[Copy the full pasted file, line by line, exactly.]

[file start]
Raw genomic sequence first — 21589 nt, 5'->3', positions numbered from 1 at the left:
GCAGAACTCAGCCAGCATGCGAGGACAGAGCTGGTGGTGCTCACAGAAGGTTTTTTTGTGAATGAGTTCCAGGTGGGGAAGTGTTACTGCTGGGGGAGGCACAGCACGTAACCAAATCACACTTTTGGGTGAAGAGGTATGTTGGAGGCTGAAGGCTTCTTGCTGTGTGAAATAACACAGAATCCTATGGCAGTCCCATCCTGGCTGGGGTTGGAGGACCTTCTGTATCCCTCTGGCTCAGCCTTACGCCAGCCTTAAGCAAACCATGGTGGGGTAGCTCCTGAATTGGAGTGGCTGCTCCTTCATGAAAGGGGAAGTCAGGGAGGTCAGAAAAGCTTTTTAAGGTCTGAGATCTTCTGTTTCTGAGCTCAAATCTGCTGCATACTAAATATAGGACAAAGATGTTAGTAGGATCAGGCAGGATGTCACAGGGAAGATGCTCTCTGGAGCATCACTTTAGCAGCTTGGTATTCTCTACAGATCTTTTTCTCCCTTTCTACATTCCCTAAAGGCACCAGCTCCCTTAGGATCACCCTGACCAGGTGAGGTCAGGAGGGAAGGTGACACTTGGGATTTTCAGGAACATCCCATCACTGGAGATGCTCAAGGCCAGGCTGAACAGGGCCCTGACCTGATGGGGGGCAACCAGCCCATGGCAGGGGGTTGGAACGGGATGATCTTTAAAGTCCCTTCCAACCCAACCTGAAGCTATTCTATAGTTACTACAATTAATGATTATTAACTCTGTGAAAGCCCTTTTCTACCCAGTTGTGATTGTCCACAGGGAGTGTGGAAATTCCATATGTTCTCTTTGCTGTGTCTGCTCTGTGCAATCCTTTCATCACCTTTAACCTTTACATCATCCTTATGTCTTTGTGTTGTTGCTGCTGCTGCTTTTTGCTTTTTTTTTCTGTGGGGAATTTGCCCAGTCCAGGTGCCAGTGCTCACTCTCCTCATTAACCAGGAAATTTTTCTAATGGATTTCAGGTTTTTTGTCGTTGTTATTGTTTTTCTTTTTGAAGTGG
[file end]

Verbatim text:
Raw genomic sequence first — 21589 nt, 5'->3', positions numbered from 1 at the left:
GCAGAACTCAGCCAGCATGCGAGGACAGAGCTGGTGGTGCTCACAGAAGGTTTTTTTGTGAATGAGTTCCAGGTGGGGAAGTGTTACTGCTGGGGGAGGCACAGCACGTAACCAAATCACACTTTTGGGTGAAGAGGTATGTTGGAGGCTGAAGGCTTCTTGCTGTGTGAAATAACACAGAATCCTATGGCAGTCCCATCCTGGCTGGGGTTGGAGGACCTTCTGTATCCCTCTGGCTCAGCCTTACGCCAGCCTTAAGCAAACCATGGTGGGGTAGCTCCTGAATTGGAGTGGCTGCTCCTTCATGAAAGGGGAAGTCAGGGAGGTCAGAAAAGCTTTTTAAGGTCTGAGATCTTCTGTTTCTGAGCTCAAATCTGCTGCATACTAAATATAGGACAAAGATGTTAGTAGGATCAGGCAGGATGTCACAGGGAAGATGCTCTCTGGAGCATCACTTTAGCAGCTTGGTATTCTCTACAGATCTTTTTCTCCCTTTCTACATTCCCTAAAGGCACCAGCTCCCTTAGGATCACCCTGACCAGGTGAGGTCAGGAGGGAAGGTGACACTTGGGATTTTCAGGAACATCCCATCACTGGAGATGCTCAAGGCCAGGCTGAACAGGGCCCTGACCTGATGGGGGGCAACCAGCCCATGGCAGGGGGTTGGAACGGGATGATCTTTAAAGTCCCTTCCAACCCAACCTGAAGCTATTCTATAGTTACTACAATTAATGATTATTAACTCTGTGAAAGCCCTTTTCTACCCAGTTGTGATTGTCCACAGGGAGTGTGGAAATTCCATATGTTCTCTTTGCTGTGTCTGCTCTGTGCAATCCTTTCATCACCTTTAACCTTTACATCATCCTTATGTCTTTGTGTTGTTGCTGCTGCTGCTTTTTGCTTTTTTTTTCTGTGGGGAATTTGCCCAGTCCAGGTGCCAGTGCTCACTCTCCTCATTAACCAGGAAATTTTTCTAATGGATTTCAGGTTTTTTGTCGTTGTTATTGTTTTTCTTTTTGAAGTGG